Following a year of factory-backed “pre-reveal” teases, the absolutely, positively final production form 2014 Porsche 918 Spyder made its triumphant arrival in Frankfurt. As promised, this stunning mid-engine plug-in hybrid rival to cars like the Ferrari LaFerrari and McLaren P1 matches a racing-derived 4.6-liter V8 engine that drives 608-horsepower to the rear wheels with a motor on the front axle that adds 127 horsepower to that figure and another at the rear that contributes an additional 154 horsepower to bring the effective total to 887 ponies and raise the collective torque tally to a tarmac-shredding 940 lb-ft. According to Porsche, that’s sufficient muscle to send its Targa-topped, carbon fiber road rocket blasting to 60 mph in less than 2.8 seconds and carry it to an estimated top speed of 214 mph.
Even operating in pure EV mode, the 918 Spyder is no slouch. It can reach the benchmark 60 mph pace in less than 7.0 ticks, top out at 93 mph and travel up to 21 miles on a single charge from its 6.8kWh liquid-cooled lithium-ion battery pack. This revolutionary Porsche also features a special version of the automaker's 7-speed PDK dual-clutch sequential transmission rotated 180 degrees to help lower the center of gravity. It's bolted to the engine/aft hybrid module assembly while the front motor features its own independent electronically controlled gear unit. Capable of enhancing handling via precise torque vectoring, the system features an integral decoupler that pulls it out of the power loop when the road speed exceeds 146 mph to prevent over-revving. Although the 918 Spyder's engine and highly efficient, super-light carbon-ceramic brake system incorporate adaptive energy recovery systems to help replenish its 6.8kWh liquid-cooled lithium-ion battery pack on the fly, the car also is fitted with a 3.6kW on-board charger.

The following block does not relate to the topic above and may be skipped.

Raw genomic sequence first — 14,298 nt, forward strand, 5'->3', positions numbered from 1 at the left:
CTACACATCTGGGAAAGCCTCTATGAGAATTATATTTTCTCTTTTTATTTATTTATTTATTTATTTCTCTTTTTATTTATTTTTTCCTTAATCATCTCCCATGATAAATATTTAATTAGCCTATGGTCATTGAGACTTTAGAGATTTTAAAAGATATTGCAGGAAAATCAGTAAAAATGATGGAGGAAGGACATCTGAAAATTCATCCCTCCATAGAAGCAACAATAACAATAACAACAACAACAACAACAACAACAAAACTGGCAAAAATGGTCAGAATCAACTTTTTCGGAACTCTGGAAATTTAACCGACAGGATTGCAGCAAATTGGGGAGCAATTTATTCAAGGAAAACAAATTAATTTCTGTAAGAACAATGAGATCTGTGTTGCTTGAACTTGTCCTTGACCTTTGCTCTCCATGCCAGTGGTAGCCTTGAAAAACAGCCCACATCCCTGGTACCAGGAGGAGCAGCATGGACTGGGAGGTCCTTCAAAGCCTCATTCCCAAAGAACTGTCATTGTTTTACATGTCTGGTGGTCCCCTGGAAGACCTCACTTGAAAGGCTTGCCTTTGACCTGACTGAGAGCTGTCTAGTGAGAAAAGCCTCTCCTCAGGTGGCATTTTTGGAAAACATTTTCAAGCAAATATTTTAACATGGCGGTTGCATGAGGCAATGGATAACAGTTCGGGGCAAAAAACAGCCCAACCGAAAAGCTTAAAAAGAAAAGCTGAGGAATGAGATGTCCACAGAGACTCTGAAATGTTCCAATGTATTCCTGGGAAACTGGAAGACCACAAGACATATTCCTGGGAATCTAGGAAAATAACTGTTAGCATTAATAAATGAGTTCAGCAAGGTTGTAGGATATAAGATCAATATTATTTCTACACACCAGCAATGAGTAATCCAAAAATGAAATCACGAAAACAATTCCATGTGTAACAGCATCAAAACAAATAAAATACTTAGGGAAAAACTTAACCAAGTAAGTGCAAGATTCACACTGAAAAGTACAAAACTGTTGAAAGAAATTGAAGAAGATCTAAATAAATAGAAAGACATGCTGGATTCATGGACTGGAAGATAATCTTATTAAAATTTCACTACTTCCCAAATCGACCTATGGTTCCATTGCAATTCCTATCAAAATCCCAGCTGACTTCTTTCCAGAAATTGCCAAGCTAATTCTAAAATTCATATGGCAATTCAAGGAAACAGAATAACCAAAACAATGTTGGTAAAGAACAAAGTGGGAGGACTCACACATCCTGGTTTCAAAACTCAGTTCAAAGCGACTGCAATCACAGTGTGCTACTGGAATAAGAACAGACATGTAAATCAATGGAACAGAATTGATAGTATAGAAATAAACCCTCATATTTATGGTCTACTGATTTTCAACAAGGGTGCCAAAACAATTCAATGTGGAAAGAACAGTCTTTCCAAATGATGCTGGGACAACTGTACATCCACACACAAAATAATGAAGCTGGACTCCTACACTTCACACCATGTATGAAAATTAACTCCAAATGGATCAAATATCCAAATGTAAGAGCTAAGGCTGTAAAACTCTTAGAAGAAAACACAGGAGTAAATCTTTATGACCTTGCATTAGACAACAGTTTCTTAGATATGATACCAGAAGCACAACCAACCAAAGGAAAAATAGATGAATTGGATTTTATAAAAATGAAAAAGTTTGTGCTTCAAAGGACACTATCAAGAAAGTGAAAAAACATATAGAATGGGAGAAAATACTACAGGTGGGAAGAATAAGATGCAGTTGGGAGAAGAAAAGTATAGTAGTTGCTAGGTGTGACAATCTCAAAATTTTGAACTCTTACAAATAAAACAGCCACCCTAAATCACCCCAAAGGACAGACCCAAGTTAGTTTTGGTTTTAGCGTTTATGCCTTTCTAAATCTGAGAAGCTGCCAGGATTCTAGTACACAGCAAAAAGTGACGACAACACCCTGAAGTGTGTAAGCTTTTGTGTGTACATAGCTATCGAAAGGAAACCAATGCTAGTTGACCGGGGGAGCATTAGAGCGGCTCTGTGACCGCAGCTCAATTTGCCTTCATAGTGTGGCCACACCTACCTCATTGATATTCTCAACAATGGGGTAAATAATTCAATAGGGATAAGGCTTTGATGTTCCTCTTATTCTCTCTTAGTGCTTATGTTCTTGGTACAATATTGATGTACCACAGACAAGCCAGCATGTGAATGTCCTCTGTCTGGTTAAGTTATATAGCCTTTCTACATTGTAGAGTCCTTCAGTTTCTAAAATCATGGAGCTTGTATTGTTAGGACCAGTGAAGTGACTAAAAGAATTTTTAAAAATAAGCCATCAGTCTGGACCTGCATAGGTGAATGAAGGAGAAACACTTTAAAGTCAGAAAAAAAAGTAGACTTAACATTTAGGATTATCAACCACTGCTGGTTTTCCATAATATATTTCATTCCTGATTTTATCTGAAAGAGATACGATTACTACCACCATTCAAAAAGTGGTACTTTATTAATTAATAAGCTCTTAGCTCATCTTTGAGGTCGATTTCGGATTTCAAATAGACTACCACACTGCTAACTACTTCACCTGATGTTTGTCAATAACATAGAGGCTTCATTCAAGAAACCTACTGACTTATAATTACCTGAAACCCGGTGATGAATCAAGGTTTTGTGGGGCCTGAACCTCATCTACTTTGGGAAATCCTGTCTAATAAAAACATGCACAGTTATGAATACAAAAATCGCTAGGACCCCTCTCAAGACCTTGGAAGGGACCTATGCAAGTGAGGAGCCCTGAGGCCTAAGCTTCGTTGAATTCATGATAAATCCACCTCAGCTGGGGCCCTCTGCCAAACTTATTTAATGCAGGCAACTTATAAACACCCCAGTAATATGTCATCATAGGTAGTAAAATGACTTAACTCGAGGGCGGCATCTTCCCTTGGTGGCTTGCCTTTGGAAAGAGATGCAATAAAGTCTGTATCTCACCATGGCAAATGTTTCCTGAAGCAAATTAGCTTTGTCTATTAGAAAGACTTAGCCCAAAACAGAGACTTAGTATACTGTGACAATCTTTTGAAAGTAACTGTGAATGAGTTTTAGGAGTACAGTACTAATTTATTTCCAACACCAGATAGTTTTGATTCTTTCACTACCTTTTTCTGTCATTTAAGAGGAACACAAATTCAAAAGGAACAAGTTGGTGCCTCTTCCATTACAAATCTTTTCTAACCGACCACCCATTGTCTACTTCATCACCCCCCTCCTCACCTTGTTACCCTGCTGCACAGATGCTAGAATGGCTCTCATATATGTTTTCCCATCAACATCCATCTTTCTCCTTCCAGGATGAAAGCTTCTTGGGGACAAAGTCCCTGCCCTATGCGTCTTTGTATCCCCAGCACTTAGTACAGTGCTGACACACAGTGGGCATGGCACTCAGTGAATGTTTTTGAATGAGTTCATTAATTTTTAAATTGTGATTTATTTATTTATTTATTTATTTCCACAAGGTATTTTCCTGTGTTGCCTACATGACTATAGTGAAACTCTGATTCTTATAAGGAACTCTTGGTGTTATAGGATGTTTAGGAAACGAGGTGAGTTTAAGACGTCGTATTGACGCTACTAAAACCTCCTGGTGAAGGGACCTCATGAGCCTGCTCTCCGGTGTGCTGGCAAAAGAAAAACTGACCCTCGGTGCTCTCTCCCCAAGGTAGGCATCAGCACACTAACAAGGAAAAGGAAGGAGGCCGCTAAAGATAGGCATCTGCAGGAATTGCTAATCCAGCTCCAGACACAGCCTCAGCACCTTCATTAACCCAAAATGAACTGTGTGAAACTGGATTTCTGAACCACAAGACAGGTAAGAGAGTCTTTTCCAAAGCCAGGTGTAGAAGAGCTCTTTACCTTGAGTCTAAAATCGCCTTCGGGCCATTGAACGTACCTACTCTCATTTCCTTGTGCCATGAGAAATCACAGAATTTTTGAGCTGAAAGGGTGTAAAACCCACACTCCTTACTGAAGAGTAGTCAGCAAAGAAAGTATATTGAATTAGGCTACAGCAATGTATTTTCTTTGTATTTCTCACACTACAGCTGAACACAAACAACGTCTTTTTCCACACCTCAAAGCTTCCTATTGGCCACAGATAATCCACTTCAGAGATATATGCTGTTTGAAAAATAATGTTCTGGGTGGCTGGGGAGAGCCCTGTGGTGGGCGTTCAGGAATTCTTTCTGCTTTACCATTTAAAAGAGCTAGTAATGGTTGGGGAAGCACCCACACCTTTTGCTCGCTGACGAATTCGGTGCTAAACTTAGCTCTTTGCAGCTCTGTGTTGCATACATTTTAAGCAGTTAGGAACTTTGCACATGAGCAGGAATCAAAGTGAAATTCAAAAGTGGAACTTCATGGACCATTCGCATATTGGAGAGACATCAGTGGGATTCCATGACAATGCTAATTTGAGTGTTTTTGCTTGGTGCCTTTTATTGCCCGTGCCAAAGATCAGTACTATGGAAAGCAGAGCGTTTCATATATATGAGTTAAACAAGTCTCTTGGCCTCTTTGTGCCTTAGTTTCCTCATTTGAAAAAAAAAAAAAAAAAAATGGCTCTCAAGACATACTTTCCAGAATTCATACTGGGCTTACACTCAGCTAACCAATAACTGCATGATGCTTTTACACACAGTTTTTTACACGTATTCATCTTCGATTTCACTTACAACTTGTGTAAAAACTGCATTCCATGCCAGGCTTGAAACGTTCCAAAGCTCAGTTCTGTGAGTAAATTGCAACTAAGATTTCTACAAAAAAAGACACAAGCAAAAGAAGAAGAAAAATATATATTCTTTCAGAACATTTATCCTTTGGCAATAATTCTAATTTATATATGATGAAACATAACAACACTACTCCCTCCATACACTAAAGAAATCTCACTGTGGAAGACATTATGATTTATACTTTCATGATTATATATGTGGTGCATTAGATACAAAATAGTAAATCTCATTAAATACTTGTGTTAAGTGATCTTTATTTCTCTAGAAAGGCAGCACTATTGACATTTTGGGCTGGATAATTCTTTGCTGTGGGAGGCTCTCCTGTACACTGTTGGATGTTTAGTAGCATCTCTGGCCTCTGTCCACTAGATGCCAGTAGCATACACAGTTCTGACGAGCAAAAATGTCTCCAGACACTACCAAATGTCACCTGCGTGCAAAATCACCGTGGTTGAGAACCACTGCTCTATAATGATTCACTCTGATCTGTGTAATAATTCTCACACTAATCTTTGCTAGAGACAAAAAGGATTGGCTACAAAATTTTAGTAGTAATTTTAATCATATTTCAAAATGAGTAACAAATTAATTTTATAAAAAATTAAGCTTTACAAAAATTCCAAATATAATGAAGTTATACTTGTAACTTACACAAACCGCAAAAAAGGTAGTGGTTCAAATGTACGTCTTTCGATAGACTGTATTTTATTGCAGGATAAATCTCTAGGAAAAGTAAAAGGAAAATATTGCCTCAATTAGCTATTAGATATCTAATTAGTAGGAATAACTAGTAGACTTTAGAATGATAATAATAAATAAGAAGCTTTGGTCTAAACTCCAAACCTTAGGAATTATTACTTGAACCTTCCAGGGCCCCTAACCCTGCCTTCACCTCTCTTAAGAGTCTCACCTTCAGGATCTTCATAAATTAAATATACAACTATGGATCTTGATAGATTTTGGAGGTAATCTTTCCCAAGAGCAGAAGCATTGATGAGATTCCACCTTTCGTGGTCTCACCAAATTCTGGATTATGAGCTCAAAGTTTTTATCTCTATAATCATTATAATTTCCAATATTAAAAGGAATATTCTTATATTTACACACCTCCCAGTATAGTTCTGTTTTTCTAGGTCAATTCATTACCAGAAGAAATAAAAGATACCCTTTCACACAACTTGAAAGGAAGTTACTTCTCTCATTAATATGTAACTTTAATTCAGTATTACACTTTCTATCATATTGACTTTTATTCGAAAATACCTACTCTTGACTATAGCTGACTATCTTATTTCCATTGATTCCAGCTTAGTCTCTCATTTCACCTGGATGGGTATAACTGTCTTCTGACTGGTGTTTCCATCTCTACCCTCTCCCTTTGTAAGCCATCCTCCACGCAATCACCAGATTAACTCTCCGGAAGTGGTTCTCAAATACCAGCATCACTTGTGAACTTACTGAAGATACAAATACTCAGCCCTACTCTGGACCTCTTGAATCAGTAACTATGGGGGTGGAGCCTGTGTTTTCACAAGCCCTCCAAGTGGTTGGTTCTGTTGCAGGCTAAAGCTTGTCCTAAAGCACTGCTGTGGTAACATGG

The Porsche 918 Spyder can operate in any of five distinct modes, all toggled via a switch mounted on the steering wheel that controls the powertrain elements as well as the car’s front/rear/underfloor active aerodynamic devices that consist of auto-adjusting elements ahead of the front axle and around the headlamps as well as an articulated rear spoiler. In addition to the 918 Spyder’s zero-emission "E-power" setting, "Hybrid" tweaks the gas/electric mix to most efficiently match the driving conditions while stepping up to "Sport Hybrid" ensures that the engine is always running and tasked with providing the primary propulsive power. Slipping into "Race Hybrid" mode ups the aggression index to a track-optimized setting where both motors can provide additional max boost for short periods of time but the battery still gets fed by the engine as well as the regenerative-braking systems and on the PDK transmission. For the ultimate in performance, the "Hot Lap" button offers short-term max power by freeing up all electric reserves and running the battery to its fully depleted state.
To ensure that every bit of its performance potential can be enjoyed on demand, Porsche matched the 918 Spyder’s super-rigid composite tub with an equally sophisticated all-alloy suspension inspired by its successful racing vehicles. In addition to Porsche's Active Suspension Management adjustable damping setup, the car features electronically controlled rear-wheel steering to further improve its already brilliant cornering responsiveness and lane-changing capability.
Production of the 2014 Porsche 918 Spyder is set to start later this month with deliveries of the first cars due late in the year. Only 918 copies of this stunning green-tinged GT will ever be produced and the price of entry begins at $845,000 -- $84,000 more if you opt for the Weissach Package that adds more superlight components and trims curb weight from 3,715 to 3,616 pounds.
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